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ARS Home » Plains Area » Houston, Texas » Children's Nutrition Research Center » Research » Publications at this Location » Publication #317503

Research Project: Nutritional Metabolism in Mothers, Infants, and Children

Location: Children's Nutrition Research Center

Title: In-silico QTL mapping of postpubertal mammary ductal development in the mouse uncovers potential human breast cancer risk loci

Author
item Hadsell, Darryl - Children's Nutrition Research Center (CNRC)
item Hadsell, Louise - Children's Nutrition Research Center (CNRC)
item Olea, Walter - Children's Nutrition Research Center (CNRC)
item Rijnkels, Monique - Texas A&m University
item Creighton, Chad - Baylor College Of Medicine
item Smyth, Ian - Monash University
item Short, Kieran - Monash University
item Cox, Liza - Seattle Children's Research Institute
item Cox, Timothy - Seattle Children's Research Institute

Submitted to: Mammalian Genome
Publication Type: Peer Reviewed Journal
Publication Acceptance Date: 12/3/2014
Publication Date: 1/1/2015
Citation: Hadsell, D.L., Hadsell, L.A., Olea, W., Rijnkels, M., Creighton, C.J., Smyth, I., Short, K.M., Cox, L.L., Cox, T.C. 2015. In-silico QTL mapping of postpubertal mammary ductal development in the mouse uncovers potential human breast cancer risk loci. Mammalian Genome. 26(1-2):57-79.

Interpretive Summary: There has been a major effort to identify breast cancer risk loci in humans. Along with this there have been extensive efforts to understand breast cancer biology through employing both genetically engineered mouse models and linkage mapping in specific strains. Relatively little has been done to relate natural genetic diversity in the mouse to variations in normal mammary gland development. This report demonstrates that the variation in mammary ductal development is higher than previously described in strains commonly used in breast biology. We identified two strains which displayed extreme mammary ductal development differences using 3-dimensional imaging. We also employed genome-wide association to identify quantitative trait loci that were associated with normal development. We identified 43 genes that could be linked to normal mammary gland development as well as breast cancer on the basis of their biology. This work may have long term application to lactation biology since factors that control the extent of mammary ductal development could control the overall ability of the gland to produce milk.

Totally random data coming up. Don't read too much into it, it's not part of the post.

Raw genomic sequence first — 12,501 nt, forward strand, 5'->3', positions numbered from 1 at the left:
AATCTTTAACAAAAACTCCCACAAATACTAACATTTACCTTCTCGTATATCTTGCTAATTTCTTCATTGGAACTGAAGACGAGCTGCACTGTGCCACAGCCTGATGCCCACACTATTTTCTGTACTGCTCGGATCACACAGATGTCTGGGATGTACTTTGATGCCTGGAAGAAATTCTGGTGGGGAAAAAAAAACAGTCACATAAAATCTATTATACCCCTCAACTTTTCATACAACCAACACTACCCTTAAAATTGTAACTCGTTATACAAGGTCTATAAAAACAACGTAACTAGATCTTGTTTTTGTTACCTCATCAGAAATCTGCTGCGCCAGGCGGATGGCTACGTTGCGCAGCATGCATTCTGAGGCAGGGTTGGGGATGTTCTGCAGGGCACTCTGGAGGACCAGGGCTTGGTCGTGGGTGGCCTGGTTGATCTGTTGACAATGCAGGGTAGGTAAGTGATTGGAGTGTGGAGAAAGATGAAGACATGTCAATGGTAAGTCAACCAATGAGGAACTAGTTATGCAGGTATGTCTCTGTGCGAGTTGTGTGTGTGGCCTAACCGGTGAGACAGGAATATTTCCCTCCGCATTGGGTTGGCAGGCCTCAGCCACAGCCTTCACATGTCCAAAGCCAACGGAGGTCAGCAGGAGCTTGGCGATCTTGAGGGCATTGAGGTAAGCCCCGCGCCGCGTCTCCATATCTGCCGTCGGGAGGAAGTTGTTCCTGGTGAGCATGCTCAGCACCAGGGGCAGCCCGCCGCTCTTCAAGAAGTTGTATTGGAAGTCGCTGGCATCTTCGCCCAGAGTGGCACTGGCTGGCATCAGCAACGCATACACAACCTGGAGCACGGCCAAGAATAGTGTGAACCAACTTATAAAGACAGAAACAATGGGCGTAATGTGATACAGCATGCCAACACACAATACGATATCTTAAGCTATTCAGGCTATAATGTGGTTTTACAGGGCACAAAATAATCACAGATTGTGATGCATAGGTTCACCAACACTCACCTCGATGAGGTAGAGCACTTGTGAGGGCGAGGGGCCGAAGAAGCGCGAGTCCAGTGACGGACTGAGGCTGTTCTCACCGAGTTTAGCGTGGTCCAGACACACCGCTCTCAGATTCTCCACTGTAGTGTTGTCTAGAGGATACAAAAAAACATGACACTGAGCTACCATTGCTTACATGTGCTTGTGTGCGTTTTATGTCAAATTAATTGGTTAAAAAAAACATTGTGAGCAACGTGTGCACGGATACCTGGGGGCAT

Technical Abstract: Genetic background plays a dominant role in mammary gland development and breast cancer (BrCa). Despite this, the role of genetics is only partially understood. This study used strain-dependent variation in an inbred mouse mapping panel, to identify quantitative trait loci (QTL) underlying structural variation in mammary ductal development, and determined if these QTL correlated with genomic intervals conferring BrCa susceptibility in humans. For about half of the traits, developmental variation among the complete set of strains in this study was greater ("P" < 0.05) than that of previously studied strains, or strains in current common use for mammary gland biology. Correlations were also detected with previously reported variation in mammary tumor latency and metastasis. In-silico genome-wide association identified 20 mammary development QTL ("Mdq"). Of these, five were syntenic with previously reported human BrCa loci. The most significant ("P" = 1 x 10(-11)) association of the study was on MMU6 and contained the genes "Plxna4, Plxna4os1", and "Chchd3". On MMU5, a QTL was detected ("P" = 8 x 10(-7)) that was syntenic to a human BrCa locus on h12q24.5 containing the genes "Tbx3" and "Tbx5". Intersection of linked SNP (r(2) > 0.8) with genomic and epigenomic features, and intersection of candidate genes with gene expression and survival data from human BrCa highlighted several for further study. These results support the conclusion that mammary tumorigenesis and normal ductal development are influenced by common genetic factors and that further studies of genetically diverse mice can improve our understanding of BrCa in humans.